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Fiscal asymmetries and the survival of the euro zone

  • Paul R. Masson

A model of a dependent central bank that internalizes the government’s budget constraint is used to examine the optimal composition of the euro zone. The model embodies the desire to stimulate output and to provide monetary financing to governments. Unable to pre-commit to first-best policies, the central bank produces excess inflation — a tendency partially reduced in a monetary union. On the basis of this framework, calibrated to euro zone data, the current membership is shown not to be optimal: other members would benefit from the expulsion of several countries, notably Greece, Italy, and France. A narrow monetary union centered around Germany might be able to guarantee central bank independence, but simulation results suggest that such a narrow monetary union would not be in Germany’s interest relative to a return to the deutsche mark.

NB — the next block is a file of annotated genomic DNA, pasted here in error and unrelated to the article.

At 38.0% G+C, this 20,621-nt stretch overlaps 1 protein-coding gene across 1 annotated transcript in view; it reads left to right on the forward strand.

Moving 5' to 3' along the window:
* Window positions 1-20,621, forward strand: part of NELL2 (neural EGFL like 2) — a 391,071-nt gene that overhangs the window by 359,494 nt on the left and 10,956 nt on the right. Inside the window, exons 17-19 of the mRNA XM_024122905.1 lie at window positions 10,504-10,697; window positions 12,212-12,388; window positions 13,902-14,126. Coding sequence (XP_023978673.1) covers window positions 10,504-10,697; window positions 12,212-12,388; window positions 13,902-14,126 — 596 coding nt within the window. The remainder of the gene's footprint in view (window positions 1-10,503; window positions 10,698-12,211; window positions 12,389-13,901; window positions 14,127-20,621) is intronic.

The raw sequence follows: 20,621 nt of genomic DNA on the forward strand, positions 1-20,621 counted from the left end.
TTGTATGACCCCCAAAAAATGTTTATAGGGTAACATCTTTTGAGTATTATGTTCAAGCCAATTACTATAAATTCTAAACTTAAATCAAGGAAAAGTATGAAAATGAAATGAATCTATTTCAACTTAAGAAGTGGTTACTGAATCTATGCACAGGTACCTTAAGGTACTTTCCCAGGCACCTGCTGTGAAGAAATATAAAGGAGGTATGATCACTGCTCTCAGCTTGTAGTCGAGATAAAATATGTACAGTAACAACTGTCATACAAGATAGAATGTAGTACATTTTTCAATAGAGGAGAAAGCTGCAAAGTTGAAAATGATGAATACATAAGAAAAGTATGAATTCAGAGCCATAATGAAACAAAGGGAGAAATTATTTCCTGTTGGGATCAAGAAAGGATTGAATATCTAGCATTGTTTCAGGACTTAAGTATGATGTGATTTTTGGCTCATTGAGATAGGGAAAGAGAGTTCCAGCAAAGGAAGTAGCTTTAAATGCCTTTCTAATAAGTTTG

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Article provided by CEPII research center in its journal International Economics/Economie Internationale.

Volume (Year): (2012)
Issue (Month): 129 ()
Pages: 5-29

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Handle: RePEc:cii:cepiei:2012-q1-129-1
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